CHRISTOPHER CHABRIS and DANIEL SIMONS are cognitive psychologists who have each received accolades for their research on a wide range of topics. Their “Gorillas in Our Midst” study reveals the dark side of our ability to pay attention and has quickly become one of the best-known experiments in all of psychology; it inspired a stage play and was even discussed by characters on C.S.I. Chabris, who received his Ph.D. from Harvard, is a psychology professor at Union College in New York. Simons, who received his Ph.D. from Cornell, is a psychology professor at the University of Illinois.
Reading this book will make you less sure of yourself--and that's a good thing. In The Invisible Gorilla, Christopher Chabris and Daniel Simons, creators of one of psychology's most famous experiments, use remarkable stories and counterintuitive scientific findings to demonstrate an important truth: Our minds don't work the way we think they do. We think we see ourselves and the world as they really are, but we're actually missing a whole lot.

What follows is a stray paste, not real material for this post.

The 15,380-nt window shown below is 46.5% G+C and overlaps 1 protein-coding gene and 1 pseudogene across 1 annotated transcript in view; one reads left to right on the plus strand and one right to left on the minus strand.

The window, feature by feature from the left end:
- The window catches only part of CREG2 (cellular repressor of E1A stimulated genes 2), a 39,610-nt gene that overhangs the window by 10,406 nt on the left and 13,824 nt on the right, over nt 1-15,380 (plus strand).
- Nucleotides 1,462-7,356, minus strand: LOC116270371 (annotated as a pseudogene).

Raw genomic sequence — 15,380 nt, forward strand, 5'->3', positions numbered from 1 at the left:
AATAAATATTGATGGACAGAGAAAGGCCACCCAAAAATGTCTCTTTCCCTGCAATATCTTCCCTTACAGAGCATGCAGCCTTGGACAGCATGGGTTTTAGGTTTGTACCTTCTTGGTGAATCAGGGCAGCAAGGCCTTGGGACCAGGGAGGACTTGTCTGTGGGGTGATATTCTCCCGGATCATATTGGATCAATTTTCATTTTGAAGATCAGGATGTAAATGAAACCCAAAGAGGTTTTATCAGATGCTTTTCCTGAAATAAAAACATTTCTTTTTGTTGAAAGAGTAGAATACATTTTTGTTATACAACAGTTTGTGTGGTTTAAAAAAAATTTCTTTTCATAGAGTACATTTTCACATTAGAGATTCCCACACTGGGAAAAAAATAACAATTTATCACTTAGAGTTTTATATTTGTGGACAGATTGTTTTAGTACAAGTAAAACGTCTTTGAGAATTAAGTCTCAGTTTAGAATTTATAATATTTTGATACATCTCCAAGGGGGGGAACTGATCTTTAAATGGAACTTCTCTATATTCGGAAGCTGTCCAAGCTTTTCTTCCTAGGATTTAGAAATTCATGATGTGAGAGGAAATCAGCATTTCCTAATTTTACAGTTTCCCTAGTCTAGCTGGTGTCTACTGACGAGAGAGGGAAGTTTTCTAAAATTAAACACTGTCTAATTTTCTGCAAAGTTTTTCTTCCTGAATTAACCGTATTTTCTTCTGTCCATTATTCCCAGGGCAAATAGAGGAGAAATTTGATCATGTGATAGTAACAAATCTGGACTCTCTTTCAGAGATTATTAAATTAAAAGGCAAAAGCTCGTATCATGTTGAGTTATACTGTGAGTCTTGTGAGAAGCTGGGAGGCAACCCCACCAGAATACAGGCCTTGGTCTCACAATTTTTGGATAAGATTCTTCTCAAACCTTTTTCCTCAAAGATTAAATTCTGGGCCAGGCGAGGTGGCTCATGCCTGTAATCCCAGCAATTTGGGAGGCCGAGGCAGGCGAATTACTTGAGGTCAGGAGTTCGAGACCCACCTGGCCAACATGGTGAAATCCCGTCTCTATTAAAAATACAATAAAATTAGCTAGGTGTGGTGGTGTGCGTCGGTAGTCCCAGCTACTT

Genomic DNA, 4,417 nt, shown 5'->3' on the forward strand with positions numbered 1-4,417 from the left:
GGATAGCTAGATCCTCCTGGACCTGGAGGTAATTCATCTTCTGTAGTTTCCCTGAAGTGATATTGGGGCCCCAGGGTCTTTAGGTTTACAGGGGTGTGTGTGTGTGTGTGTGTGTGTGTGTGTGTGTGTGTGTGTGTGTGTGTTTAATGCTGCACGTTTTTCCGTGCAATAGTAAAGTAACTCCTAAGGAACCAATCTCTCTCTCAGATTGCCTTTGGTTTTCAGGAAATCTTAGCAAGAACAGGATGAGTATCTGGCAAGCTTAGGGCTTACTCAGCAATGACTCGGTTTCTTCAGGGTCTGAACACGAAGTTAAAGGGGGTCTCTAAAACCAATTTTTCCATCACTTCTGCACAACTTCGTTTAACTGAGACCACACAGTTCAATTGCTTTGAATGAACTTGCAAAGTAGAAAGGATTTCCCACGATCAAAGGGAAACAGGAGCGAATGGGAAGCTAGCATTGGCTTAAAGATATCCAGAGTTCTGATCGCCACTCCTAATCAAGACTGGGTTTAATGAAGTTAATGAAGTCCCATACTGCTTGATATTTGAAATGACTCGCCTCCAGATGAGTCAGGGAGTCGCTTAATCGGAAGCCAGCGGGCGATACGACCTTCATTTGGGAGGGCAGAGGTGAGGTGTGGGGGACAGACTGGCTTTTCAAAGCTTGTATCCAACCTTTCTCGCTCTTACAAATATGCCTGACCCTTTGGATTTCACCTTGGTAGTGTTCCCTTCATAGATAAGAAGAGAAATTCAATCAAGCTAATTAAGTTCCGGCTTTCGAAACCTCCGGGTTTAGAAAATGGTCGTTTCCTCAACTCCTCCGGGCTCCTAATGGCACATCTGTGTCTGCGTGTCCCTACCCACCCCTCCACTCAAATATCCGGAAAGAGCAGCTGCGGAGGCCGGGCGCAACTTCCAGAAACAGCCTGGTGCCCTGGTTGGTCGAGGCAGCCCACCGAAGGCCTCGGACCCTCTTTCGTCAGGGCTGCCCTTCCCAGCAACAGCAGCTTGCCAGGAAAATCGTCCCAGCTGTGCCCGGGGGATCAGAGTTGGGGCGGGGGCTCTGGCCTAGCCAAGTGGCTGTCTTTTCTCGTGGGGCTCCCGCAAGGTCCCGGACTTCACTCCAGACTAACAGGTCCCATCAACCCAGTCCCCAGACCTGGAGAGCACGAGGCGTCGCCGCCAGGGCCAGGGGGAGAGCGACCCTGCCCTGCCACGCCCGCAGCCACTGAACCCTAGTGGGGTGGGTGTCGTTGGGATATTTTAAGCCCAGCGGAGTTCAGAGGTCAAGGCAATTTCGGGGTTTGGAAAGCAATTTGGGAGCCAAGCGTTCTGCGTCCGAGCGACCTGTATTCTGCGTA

Chabris and Simons combine the work of other researchers with their own findings on attention, perception, memory, and reasoning to reveal how faulty intuitions often get us into trouble. In the process, they explain:
Why a company would spend billions to launch a product that its own analysts know will fail
How a police officer could run right past a brutal assault without seeing it
Why award-winning movies are full of editing mistakes
What criminals have in common...
Chabris and Simons provide an eye-opening exploration of the miscalculations and false logic that surround our senses. From cellphone use to courtroom identification, the authors illustrate a variety of ways our sight and memory are unpredictable. Their insightful research will inevitably make listeners reconsider their own sensory awareness and challenge assumptions about everyday actions. Dan Woren has a deep and gentle voice that guides listeners through anecdotes and intellectual discussions; he is playful with stories and patient with the research and detailed analyses. However, some sections of the book, particularly the details of studies, might be better read than heard. A Crown hardcover (Reviews, July 5). (May)